How to be Productive during the Global Lockdown: The ThroughPut Playbook to Maintain your Output Levels
Across the United States and much of the world, we find ourselves in the middle of another week of escalating situations stemming from the coronavirus pandemic. The deaths in Italy have surpassed those in China. California has over 40 million people on lockdown with New York following suit today. Schools have been postponed or outright cancelled until further notice, with restaurants being encouraged to only offer take-out, pick-up or delivery. It’s a strange feeling for many to see the world’s economic engines come to a halt, especially here at ThroughPut, a company whose name is associated with speed and flow.
These are uncertain times for businesses that are used to having cash flow, steady top lines, and predictable bottom lines. As of right now, top lines have been essentially wiped out for industries like air transportation, freight, gastronomy, tourism, travel, and many more. Bottom lines are in jeopardy for almost every industrial supply chain in the world, except for those that might benefit from the coronavirus pandemic, such vaccine companies, facemask producers, medical device companies, certain eCommerce companies, etc.). Government bailout money might buy well-connected businesses and specific verticals more time to survive, but not necessarily any additional output or leaner operations.
During this period, many corporations are trying to find ways to remain relevant in the market. Microsoft, Zoom, Facebook, Slack and every-other software company are pitching their video conferencing, remote collaboration and online productivity tool platforms to purported enable some productivity during such drastic times, while hoping to transition us to what has been called the “future of work”, preferably on their own respective platforms as businesses eventually turn the corner later this year or next.
It’s important to communicate that there is already hope on the horizon. China has gone 2 days now without new infection cases of local citizens (just those who have traveled in from abroad). South Korea has “flattened the curve” in part with mass drive-through-testing in record time and volumes, and high-throughput tests are finally becoming more available in the US, even if the testing kits and support materials are still in short supply and erratic in distribution. Looking specifically at China’s economy turning the corner, according to the Seatrade Maritime Times, Chinese container ports saw a 9.1% jump in container throughput last week, which means cargo is recovering.
However, here in America, non-essential businesses are going through a rapid deceleration phase in operations, and thus looking for solutions to maintain productivity and output levels, and some semblance of profitability, or at least, reduced losses of shorter duration.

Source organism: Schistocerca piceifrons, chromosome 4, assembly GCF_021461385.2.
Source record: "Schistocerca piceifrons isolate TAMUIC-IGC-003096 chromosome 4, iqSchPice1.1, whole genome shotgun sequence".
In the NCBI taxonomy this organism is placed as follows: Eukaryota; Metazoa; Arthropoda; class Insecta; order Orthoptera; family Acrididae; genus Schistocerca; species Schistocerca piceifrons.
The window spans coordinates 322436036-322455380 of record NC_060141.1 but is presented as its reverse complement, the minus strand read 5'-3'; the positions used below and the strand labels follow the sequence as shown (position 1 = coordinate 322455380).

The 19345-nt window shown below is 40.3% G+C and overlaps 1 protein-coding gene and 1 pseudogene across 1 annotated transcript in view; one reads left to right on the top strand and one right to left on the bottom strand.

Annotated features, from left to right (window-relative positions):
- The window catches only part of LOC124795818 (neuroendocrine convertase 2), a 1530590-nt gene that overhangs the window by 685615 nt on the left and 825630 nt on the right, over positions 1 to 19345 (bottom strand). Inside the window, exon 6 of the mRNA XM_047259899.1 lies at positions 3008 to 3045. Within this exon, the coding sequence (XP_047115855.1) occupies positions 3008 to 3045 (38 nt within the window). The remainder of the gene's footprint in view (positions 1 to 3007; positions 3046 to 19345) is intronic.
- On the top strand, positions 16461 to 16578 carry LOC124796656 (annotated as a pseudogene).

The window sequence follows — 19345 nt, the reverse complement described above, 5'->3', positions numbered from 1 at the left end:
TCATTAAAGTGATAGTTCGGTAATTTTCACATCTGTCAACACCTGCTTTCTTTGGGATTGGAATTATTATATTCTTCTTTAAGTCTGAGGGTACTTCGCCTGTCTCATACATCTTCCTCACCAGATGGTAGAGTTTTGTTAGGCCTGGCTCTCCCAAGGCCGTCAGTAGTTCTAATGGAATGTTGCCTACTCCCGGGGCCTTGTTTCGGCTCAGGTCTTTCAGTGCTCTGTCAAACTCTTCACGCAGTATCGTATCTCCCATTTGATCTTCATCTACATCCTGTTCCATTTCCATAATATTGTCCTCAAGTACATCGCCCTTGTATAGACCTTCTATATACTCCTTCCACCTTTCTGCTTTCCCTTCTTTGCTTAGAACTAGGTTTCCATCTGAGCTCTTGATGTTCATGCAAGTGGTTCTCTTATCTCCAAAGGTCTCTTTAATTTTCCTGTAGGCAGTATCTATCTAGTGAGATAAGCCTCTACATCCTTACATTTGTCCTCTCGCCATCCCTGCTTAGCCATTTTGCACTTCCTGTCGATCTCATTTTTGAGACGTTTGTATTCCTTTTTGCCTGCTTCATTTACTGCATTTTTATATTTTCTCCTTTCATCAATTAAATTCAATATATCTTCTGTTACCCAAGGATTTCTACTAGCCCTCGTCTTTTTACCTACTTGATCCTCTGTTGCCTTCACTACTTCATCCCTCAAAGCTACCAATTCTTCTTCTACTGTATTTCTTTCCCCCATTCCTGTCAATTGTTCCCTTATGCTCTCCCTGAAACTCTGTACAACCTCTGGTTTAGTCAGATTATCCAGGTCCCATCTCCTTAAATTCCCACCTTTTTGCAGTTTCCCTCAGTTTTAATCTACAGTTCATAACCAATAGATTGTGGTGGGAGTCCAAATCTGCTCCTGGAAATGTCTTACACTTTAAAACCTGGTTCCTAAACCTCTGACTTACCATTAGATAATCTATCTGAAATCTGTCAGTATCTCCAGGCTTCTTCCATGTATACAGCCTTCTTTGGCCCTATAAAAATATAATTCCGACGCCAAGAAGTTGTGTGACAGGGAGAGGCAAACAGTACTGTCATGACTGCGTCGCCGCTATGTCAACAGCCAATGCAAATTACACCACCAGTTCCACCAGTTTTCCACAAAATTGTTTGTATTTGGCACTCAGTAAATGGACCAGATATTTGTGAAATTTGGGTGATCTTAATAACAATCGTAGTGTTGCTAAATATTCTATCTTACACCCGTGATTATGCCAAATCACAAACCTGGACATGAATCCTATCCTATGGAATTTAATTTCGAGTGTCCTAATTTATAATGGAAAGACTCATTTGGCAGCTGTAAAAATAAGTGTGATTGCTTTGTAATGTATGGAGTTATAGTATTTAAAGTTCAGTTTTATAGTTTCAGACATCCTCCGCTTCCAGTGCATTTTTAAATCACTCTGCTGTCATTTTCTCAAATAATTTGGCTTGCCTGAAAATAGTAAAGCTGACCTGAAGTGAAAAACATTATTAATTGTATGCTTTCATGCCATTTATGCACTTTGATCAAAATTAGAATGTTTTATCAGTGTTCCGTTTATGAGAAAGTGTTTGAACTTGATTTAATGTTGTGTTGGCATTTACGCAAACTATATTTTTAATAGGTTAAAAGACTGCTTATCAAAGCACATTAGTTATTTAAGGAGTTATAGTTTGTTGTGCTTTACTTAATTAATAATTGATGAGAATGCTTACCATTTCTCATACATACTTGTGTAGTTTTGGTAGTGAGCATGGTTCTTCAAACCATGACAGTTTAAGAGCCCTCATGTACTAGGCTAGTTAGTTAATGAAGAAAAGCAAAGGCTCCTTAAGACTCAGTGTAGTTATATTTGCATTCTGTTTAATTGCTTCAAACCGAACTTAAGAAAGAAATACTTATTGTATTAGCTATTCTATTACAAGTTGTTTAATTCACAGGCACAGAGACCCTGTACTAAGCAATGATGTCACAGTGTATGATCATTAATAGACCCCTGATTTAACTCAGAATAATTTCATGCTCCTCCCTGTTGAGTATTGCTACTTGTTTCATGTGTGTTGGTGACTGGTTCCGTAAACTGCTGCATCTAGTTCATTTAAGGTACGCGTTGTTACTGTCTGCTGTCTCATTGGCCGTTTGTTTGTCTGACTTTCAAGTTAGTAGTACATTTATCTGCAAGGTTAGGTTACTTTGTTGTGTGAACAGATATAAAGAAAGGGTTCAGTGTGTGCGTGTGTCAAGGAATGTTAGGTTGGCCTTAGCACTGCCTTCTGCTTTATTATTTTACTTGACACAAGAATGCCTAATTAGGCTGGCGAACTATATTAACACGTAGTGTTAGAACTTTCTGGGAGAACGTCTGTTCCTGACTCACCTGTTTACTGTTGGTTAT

Let me go on the record and say that I am not an advocate for “productivity” or “efficiency” for their sake alone. Neither word has ever registered with me well, as neither term is tied to “purpose”. The assumptions around both terms are that humans are lazy, underperforming, or suboptimal, and constantly need to be prodded to achieve anything. If anything, this shows a lack of creativity and drive in incentive and operations structure, as well as company vision, leadership and purpose. This has been a personal uphill battle communicating to Fortune 500 C-Suites and Industrial Family Owners for years, but I am required to communicate in these terms until there is enough trust to talk about “throughput, bottlenecks, and material flow”, or rather, those things that actually provide superior results and a differentiated market advantage with buy-in from, rather than dehumanizing of, the workforce. This is where I can open up the floodgates of knowledge on how to create unprecedented output, leverage the data all companies already have on hand, analyze it with software, and standardize it across their operations.
However, almost every public company and startup right now is looking for “productivity hacks”, so even in this more dire of situations, little seems to have been learned or changed since other still recent global crisisses have reared their ugly heads. History may be destined to repeat itself, but business knowledge doesn’t and shouldn’t stay so static and trapped in outmoded ways.
As such, I learn new ways to increase output, almost every single day from global operational thought leaders and industry-leading customers around the world. At ThroughPut we are constantly learning and striving to be better. I’ve been fortunate to learn from a myriad of diversified situations, from oilfield operations from ex-combat soldiers in war-torn countries, to hard-charging, agile startup operations with serial Silicon Valley entrepreneurs, scalers, financiers and deal-makers. I’ve spent time in the pharmaceutical drug discovery and development world, taking things from the bench-scale, all the way up to planning go-to-market vaccine strategies for entire geo-markets. In both the analog and virtual world, I have learned how to get things accomplished during invasions, terrorist attacks, pandemics, extreme temperatures, rough seas, physical injuries, warring workers, and extremely limited and unreliable resources.